Religious involvement leads to positive life change for those released from prison, according to a recent study that will appear in a forthcoming publication of the International Journal of Offender Therapy and Comparative Criminology.

An advance copy was provided to

Michael Hallett, professor of criminology and criminal justice at the University of North Florida, and Stephen McCoy, executive director of Jacksonville’s Prisoners of Christ, studied “the life-narratives of 25 successful ex-offenders professing Christianity as the source of their desistance.”

The authors defined desistance as “no arrests or incarcerations (in either jail or prison) for a minimum of at least 2 years prior to the date of the interview.”

Hallett and McCoy found that “stories of behavior change and identity transformation achieved through private religious practice and energetic church membership dominate the narratives.”

They noted the challenges facing former offenders “to overcome society’s dogged and often totalizing definition of them as irredeemable.”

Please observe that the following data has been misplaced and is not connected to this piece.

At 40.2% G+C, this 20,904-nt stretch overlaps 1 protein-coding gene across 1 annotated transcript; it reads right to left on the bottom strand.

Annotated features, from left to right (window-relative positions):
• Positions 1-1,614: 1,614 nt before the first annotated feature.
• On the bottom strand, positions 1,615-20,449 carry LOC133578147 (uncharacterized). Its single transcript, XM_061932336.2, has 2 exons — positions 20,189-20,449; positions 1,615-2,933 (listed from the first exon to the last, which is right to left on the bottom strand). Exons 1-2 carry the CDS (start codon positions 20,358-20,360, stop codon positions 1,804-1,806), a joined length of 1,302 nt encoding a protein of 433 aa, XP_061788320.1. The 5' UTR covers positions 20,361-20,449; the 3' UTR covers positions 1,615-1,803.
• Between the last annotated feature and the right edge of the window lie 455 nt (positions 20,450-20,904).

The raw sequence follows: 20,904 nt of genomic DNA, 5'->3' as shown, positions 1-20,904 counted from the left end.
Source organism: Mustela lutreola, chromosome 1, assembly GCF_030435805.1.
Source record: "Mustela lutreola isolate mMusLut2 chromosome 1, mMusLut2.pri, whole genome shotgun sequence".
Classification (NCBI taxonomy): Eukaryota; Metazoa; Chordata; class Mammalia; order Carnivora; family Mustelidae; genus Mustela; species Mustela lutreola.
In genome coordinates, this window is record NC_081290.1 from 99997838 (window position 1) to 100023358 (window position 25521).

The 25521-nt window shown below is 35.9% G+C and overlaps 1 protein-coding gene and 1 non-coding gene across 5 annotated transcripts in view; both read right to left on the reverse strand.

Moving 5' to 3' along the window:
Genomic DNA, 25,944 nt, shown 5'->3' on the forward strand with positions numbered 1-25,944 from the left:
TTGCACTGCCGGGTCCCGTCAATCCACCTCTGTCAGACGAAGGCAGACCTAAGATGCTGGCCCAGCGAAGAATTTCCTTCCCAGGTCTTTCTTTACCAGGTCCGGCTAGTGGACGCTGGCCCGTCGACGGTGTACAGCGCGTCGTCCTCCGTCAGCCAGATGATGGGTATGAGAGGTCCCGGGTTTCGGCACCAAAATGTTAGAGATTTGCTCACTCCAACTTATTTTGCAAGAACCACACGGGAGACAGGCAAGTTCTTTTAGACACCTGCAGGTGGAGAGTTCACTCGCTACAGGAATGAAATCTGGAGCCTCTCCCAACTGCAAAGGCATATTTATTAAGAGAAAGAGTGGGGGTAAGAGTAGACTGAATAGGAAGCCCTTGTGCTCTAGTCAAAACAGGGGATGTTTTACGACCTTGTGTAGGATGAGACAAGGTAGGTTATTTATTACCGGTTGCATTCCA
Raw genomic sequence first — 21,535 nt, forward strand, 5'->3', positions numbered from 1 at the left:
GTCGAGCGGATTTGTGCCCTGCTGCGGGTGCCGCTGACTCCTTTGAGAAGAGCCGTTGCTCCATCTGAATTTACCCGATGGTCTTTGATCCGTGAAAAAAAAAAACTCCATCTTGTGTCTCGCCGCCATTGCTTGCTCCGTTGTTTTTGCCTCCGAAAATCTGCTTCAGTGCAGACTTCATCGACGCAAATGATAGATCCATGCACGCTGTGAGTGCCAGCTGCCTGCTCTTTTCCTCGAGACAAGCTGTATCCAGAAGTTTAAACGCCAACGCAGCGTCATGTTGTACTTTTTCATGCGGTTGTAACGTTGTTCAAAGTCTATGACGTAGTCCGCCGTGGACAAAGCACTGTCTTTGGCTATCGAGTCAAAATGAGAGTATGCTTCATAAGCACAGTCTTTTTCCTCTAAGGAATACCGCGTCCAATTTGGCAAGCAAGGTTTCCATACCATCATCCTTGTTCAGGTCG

All interviewees were male.

Each was asked to share why and how they felt their faith attributed to their positive transformation. Common themes were:

â— Involvement in religious education while incarcerated.

â— “Redemption narratives” in which feelings of brokenness led to conversion and a new identity – being “born again.”

â— Continued acknowledgment of sinfulness as the “best hope for redemption.”

â— Breaking from past associates and committing to church involvement upon release.

â— Emphasizing both social support and personal responsibility in order to avoid negative behaviors.

Based on their findings, Hallett and McCoy concluded, “Helping ex-offenders develop narrative re-definitions of self that honor their subjective experiences should be a central goal for criminal justice practitioners.”

Editor’s note: “Through the Door” –’s newly released documentary on faith and prisons – explores the initiatives of churches and faith-based organizations in Indiana, Tennessee, Texas and Virginia. Interviewees speak to the issues of prescription drug abuse, addiction, mental health, the role of religious volunteers and chaplains, and the often-overlooked stresses of prison officials.

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